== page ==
- This recipe works best with very ripe berries – those berries that will probably be too soft the next day (or are too soft already)? Use those! They’ll have the perfect amount of sweetness from natural sugars.
- The cook time will vary based on the berries you use and how ripe they are. If the compote is too watery, don’t be afraid to cook a few more minutes until it thickens.
- The compote will thicken a bit more as it cools.
- The lemon peel is optional, but recommended. (1) the pectin in the peel will act as a natural thickener; and (2) it will impart a subtle lemon flavor that gives the compote so much more depth.
How to Use Berry Compote
Compote actually originated as a standalone dessert in Medieval times (so feel free to eat it with a spoon to honor your ancestors) but over time – presumably as, you know, desserts were invented – it took hold as a topping.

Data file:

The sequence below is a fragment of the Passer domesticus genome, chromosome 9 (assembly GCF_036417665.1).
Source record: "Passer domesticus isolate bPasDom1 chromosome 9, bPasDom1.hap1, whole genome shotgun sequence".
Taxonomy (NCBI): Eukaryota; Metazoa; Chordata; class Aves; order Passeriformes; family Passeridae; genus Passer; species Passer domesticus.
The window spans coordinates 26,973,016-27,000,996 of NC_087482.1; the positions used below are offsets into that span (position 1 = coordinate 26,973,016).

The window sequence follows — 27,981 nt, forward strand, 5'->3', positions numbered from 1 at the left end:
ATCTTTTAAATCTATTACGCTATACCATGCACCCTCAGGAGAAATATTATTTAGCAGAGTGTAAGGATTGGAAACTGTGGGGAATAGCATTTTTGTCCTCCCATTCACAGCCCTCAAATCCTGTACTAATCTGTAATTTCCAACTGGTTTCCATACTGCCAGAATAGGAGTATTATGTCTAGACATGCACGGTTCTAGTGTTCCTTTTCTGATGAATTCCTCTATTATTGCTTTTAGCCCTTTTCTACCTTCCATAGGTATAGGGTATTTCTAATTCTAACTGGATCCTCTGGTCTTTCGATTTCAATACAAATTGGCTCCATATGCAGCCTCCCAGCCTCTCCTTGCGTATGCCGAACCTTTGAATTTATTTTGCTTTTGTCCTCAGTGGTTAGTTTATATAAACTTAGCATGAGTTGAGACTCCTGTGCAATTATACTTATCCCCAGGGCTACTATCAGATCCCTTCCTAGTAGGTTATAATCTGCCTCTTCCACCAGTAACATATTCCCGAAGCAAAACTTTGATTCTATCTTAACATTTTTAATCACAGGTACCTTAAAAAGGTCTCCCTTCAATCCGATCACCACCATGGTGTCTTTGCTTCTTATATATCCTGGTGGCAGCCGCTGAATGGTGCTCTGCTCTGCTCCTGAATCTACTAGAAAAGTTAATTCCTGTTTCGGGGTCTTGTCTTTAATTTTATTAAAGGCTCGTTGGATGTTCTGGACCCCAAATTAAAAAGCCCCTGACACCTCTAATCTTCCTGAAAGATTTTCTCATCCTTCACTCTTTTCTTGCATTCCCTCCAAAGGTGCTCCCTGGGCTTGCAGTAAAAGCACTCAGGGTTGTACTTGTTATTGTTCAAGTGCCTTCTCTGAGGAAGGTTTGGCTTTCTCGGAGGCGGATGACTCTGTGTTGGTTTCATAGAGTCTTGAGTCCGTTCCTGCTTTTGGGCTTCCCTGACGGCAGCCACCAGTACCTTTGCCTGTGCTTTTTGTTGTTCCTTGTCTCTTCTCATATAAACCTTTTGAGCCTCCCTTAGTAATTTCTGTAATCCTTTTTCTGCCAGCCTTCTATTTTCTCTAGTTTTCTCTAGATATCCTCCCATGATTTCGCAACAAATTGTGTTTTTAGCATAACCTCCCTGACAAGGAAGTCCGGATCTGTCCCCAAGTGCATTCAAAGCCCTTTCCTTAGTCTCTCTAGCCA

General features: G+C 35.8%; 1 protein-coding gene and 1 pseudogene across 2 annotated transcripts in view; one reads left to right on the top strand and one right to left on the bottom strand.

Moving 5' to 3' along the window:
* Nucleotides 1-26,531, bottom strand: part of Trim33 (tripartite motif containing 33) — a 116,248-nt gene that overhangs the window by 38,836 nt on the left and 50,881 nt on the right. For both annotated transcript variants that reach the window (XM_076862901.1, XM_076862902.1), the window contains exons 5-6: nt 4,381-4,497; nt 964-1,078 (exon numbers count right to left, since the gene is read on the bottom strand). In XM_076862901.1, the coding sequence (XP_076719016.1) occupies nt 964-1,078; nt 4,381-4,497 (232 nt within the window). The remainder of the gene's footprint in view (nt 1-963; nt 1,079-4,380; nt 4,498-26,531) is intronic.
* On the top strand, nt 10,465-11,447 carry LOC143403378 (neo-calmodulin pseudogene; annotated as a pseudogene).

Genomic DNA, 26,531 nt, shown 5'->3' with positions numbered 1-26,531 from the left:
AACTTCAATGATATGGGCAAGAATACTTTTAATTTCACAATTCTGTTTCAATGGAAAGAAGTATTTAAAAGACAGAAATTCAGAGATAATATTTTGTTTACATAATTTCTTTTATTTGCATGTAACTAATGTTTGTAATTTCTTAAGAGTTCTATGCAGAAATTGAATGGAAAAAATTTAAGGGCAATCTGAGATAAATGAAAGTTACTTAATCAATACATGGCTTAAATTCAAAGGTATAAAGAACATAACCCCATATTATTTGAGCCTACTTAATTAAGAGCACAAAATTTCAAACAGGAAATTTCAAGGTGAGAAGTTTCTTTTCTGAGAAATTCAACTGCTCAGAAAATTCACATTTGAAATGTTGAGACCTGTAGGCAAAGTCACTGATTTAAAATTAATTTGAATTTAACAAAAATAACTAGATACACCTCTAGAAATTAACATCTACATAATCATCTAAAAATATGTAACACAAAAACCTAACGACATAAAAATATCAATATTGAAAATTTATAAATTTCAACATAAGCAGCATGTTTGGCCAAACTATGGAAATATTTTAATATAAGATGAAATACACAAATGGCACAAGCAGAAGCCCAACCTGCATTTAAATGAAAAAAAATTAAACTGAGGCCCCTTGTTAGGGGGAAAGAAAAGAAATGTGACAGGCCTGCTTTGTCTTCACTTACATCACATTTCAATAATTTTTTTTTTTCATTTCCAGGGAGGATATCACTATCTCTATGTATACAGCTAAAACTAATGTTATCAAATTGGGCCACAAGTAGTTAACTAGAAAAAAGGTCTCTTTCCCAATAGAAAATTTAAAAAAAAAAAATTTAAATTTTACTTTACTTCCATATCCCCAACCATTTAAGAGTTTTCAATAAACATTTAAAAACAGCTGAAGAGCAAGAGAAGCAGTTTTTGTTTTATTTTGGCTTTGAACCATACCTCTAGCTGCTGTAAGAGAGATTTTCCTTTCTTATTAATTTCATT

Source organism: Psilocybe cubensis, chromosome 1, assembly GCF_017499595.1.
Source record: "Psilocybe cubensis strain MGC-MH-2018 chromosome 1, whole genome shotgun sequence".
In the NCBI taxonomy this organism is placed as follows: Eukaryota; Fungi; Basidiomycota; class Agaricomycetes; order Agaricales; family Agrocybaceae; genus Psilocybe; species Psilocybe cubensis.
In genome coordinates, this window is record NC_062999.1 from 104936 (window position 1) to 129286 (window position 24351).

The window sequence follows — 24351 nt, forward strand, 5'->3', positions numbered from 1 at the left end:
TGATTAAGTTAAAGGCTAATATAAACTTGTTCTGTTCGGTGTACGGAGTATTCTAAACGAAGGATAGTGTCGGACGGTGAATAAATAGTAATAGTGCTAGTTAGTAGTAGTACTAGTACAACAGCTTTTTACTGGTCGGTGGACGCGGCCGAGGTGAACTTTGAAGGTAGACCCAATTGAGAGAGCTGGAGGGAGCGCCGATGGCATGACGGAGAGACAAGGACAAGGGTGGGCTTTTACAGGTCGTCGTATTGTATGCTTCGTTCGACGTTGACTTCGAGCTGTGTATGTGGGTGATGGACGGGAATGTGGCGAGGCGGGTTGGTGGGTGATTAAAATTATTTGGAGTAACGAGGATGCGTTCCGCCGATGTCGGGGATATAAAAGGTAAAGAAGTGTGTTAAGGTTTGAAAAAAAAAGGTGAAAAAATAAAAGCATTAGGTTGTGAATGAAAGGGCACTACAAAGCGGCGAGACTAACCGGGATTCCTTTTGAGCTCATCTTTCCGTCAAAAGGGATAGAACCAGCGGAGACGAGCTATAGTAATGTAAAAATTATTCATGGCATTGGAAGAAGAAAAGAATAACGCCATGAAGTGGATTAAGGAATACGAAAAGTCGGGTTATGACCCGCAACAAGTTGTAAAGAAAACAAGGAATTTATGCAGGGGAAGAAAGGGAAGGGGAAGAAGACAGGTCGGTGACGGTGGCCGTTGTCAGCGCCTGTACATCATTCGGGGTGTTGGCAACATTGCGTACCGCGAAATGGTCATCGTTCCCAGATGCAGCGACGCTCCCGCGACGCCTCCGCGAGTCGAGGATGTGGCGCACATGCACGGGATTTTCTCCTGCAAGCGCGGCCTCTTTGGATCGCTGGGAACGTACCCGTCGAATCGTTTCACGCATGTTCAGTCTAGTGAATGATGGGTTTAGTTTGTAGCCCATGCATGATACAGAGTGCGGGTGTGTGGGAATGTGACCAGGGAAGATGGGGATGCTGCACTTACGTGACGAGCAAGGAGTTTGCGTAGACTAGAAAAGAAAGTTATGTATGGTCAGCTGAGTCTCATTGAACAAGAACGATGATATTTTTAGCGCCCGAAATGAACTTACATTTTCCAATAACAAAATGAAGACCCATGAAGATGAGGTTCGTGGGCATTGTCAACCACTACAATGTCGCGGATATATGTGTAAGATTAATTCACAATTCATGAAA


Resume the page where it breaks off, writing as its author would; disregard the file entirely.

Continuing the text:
- As a sauce to top ice cream or custards
- With fresh ricotta cheese and a drizzle of honey
- Stirred into Greek yogurt with granola
- As a topping for pancakes or waffles
Can I Use Frozen Berries?
Yes! There’s no need to defrost the berries first, but you’ll need to add 1-2 minutes to the cook time.
Can I Freeze Leftover Compote?
Yes! Both freezing and canning are great options for long-term storage.
How to Thicken Berry Compote?
There are two ways to thicken the compote – lemon peel contains pectin, which is a natural thickener. Alternatively, you can use a cornstarch slurry if a fresh lemon isn’t available. Warning though – use just a small amount of thickener – we’re not making jam! Whisk 1 tsp cornstarch and 1 tsp water until smooth. Pour the slurry into the compote after it has broken down and simmer 1-2 minutes, or until thickened to your desired texture.